Patience Is a Political Virtue
Although President-elect George W. Bush has just begun to assemble his cabinet, a litany of columns and articles have already been written predicting the new administration's approach to the Palestinian/Israeli conflict.
Martin Sieff of the Jewish Chronicle recently opined that even though more Arab Americans supported the Texas governor than his democratic opponent, the new president "may be surrounded by even more pro-Israel advisers than Gore would have been."
Sieff pointed to Bush's choice of General Colin Powell for Secretary of State as supportive of Israel because of his fluency in Yiddish and time spent as a young boy with a Jewish grocer in New York City.
He also predicted that Condoleeza Rice, picked to become the next National Security Adviser, would be pro-Israeli because she has surrounded herself with Jewish advisers.
Ray Hanania, an Arab American activist and Chicago columnist, recently wrote that the decision by Muslim Americans to support Bush was a mistake saying, Bush "intends to pursue policies that openly contradict Arab American and Muslim interests".
But what these self-styled pundits failed to recognize is the fact that none of this comes as a surprise to Muslim voters.
Muslims could not have ignored the fact that both Dick Cheney and Gen. Colin Powell, both of Gulf War fame, were poised to become major players in a Bush administration. And Bush made no secret about his support for Israel on the campaign trail.
But for years, Muslims and the organizations that represent them have had to sit on the sidelines watching as pro-Israeli interests dominated Washington.
They soon realized their influence on foreign and domestic issues did not match their growing size and wealth. So it was decided that this election season Muslims would lay the groundwork for future political power.
The organizations which represent the Muslim American community at large, such as American Muslim Alliance, American Muslim Council, the Council on American Islamic Relations, and Muslim Public Affairs Council, decided to organize on the grassroots level and flex some political muscle.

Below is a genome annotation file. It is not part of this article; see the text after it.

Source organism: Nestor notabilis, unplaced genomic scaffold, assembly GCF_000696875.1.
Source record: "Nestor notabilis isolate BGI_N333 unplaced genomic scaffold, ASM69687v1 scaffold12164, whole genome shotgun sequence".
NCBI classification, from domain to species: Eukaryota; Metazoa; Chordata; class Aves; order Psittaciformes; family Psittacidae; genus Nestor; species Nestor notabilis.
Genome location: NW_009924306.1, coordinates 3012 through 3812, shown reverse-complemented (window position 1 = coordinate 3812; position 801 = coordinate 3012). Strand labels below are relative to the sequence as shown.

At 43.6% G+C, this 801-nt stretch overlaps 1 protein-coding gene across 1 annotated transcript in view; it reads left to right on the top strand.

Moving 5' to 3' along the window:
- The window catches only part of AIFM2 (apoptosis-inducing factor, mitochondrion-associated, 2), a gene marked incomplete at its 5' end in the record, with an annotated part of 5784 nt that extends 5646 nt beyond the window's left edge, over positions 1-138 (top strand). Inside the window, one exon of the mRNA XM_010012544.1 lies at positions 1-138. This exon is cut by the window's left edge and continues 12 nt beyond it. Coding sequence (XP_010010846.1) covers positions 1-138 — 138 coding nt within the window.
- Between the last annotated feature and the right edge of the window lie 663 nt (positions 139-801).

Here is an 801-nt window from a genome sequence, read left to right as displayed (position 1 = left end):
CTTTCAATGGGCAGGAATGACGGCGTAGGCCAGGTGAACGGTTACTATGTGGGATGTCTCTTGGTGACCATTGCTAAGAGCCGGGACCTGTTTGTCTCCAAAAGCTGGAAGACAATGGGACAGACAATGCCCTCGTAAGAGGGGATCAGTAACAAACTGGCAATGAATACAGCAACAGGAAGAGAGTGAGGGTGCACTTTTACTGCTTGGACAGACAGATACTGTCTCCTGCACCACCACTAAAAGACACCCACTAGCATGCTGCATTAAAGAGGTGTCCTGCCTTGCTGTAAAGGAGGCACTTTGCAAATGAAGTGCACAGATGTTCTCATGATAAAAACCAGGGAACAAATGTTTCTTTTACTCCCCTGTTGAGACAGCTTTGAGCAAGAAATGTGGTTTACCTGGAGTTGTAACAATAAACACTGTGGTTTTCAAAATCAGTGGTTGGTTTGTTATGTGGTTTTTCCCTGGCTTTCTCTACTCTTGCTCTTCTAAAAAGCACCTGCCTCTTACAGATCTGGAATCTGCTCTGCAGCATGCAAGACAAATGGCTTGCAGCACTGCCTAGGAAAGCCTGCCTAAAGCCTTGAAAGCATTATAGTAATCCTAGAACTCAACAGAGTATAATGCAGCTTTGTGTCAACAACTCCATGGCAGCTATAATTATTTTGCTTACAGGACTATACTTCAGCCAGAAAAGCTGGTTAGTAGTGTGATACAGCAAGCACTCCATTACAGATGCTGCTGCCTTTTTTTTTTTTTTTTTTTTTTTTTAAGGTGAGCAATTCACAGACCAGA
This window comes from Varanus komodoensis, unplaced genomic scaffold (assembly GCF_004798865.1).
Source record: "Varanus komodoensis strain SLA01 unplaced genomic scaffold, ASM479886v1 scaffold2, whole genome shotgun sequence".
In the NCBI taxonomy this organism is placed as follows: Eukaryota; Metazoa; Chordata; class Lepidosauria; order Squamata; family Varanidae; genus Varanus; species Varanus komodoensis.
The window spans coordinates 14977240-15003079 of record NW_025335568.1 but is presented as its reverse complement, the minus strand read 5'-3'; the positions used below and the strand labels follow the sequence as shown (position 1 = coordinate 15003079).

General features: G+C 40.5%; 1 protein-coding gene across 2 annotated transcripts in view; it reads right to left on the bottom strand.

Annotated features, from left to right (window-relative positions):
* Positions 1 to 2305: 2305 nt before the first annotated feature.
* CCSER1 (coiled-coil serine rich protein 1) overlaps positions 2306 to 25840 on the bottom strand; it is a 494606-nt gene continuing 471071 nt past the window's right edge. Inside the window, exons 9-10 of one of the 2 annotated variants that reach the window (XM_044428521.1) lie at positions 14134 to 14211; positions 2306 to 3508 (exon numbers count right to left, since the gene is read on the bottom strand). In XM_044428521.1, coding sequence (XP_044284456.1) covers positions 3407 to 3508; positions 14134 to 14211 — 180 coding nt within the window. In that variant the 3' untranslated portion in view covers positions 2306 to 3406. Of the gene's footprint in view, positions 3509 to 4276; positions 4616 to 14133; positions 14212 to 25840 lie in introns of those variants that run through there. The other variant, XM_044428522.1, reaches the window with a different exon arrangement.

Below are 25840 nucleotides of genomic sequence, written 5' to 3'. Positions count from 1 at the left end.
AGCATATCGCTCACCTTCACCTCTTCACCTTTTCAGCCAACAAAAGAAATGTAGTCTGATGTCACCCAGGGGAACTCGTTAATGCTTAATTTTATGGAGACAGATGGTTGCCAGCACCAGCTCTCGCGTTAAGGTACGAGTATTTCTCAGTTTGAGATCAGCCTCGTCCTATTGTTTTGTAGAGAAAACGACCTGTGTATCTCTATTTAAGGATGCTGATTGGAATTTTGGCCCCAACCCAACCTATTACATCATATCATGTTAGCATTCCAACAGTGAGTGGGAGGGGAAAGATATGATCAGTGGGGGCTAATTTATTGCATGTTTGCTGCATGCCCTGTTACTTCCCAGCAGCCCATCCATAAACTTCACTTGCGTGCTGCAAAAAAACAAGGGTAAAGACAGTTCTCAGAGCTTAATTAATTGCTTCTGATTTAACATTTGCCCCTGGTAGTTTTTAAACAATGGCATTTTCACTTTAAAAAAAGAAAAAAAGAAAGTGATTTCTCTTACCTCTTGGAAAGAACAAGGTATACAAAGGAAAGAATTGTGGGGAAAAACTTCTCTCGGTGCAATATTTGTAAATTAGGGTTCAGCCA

Knowing all too well that this year's choices were less than desirable, Muslims settled on Bush. More than his opponent Al Gore, the Republican candidate reached out to Muslim voters and publicly criticized the use of secret evidence, a provision which has almost exclusively targeted them. "Bloc voting" quickly became the community's mantra and Muslims participated in unprecedented numbers in U.S. election history.
Although those who supported Bush hope to see some concrete signs of recognition and appreciation from the incoming administration, they realize they may not see the full fruits of their labor in this administration or perhaps even the next.
Nonetheless, this exercise in organized and unified political participation was a carefully crafted move intended to lay the groundwork for future Muslim influence in American politics.
Just as Jewish Americans and African Americans worked long and hard to reap the benefits of influence in nearly every sector of American politics, Muslims too must work tirelessly to secure their interests. And when that is achieved, American politics will never be the same.
Topics: Arab Americans, George W. Bush